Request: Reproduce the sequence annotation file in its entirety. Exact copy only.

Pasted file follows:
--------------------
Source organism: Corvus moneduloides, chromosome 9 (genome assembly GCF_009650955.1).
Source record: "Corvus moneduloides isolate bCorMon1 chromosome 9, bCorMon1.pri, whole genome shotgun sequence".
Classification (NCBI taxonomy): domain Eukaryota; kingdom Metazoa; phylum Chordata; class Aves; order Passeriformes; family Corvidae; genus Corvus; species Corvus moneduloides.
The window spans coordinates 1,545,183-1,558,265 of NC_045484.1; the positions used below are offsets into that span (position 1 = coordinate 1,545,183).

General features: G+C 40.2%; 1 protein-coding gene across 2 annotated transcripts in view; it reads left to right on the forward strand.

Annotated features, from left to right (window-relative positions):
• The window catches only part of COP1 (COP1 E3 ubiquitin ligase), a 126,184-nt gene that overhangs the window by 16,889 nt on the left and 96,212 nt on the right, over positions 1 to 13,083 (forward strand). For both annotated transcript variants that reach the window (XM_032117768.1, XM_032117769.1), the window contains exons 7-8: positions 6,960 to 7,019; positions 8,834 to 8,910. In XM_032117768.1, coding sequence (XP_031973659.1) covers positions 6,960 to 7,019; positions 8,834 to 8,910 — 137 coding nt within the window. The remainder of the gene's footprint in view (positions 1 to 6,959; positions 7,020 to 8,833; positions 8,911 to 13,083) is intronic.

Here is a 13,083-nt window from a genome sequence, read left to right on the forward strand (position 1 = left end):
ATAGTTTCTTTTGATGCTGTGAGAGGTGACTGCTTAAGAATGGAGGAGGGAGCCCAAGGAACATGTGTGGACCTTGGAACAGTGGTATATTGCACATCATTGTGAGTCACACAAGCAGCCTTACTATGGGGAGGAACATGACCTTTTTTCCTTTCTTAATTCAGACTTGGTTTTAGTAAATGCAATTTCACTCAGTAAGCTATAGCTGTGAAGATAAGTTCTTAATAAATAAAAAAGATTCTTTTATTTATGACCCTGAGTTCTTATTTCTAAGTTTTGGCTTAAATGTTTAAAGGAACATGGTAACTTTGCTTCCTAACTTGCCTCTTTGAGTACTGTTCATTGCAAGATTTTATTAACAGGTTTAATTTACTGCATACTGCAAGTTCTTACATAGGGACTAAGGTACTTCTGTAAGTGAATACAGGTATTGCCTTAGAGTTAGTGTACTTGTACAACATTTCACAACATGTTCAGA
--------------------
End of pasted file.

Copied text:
Source organism: Corvus moneduloides, chromosome 9 (genome assembly GCF_009650955.1).
Source record: "Corvus moneduloides isolate bCorMon1 chromosome 9, bCorMon1.pri, whole genome shotgun sequence".
Classification (NCBI taxonomy): domain Eukaryota; kingdom Metazoa; phylum Chordata; class Aves; order Passeriformes; family Corvidae; genus Corvus; species Corvus moneduloides.
The window spans coordinates 1,545,183-1,558,265 of NC_045484.1; the positions used below are offsets into that span (position 1 = coordinate 1,545,183).

General features: G+C 40.2%; 1 protein-coding gene across 2 annotated transcripts in view; it reads left to right on the forward strand.

Annotated features, from left to right (window-relative positions):
• The window catches only part of COP1 (COP1 E3 ubiquitin ligase), a 126,184-nt gene that overhangs the window by 16,889 nt on the left and 96,212 nt on the right, over positions 1 to 13,083 (forward strand). For both annotated transcript variants that reach the window (XM_032117768.1, XM_032117769.1), the window contains exons 7-8: positions 6,960 to 7,019; positions 8,834 to 8,910. In XM_032117768.1, coding sequence (XP_031973659.1) covers positions 6,960 to 7,019; positions 8,834 to 8,910 — 137 coding nt within the window. The remainder of the gene's footprint in view (positions 1 to 6,959; positions 7,020 to 8,833; positions 8,911 to 13,083) is intronic.

Here is a 13,083-nt window from a genome sequence, read left to right on the forward strand (position 1 = left end):
ATAGTTTCTTTTGATGCTGTGAGAGGTGACTGCTTAAGAATGGAGGAGGGAGCCCAAGGAACATGTGTGGACCTTGGAACAGTGGTATATTGCACATCATTGTGAGTCACACAAGCAGCCTTACTATGGGGAGGAACATGACCTTTTTTCCTTTCTTAATTCAGACTTGGTTTTAGTAAATGCAATTTCACTCAGTAAGCTATAGCTGTGAAGATAAGTTCTTAATAAATAAAAAAGATTCTTTTATTTATGACCCTGAGTTCTTATTTCTAAGTTTTGGCTTAAATGTTTAAAGGAACATGGTAACTTTGCTTCCTAACTTGCCTCTTTGAGTACTGTTCATTGCAAGATTTTATTAACAGGTTTAATTTACTGCATACTGCAAGTTCTTACATAGGGACTAAGGTACTTCTGTAAGTGAATACAGGTATTGCCTTAGAGTTAGTGTACTTGTACAACATTTCACAACATGTTCAGA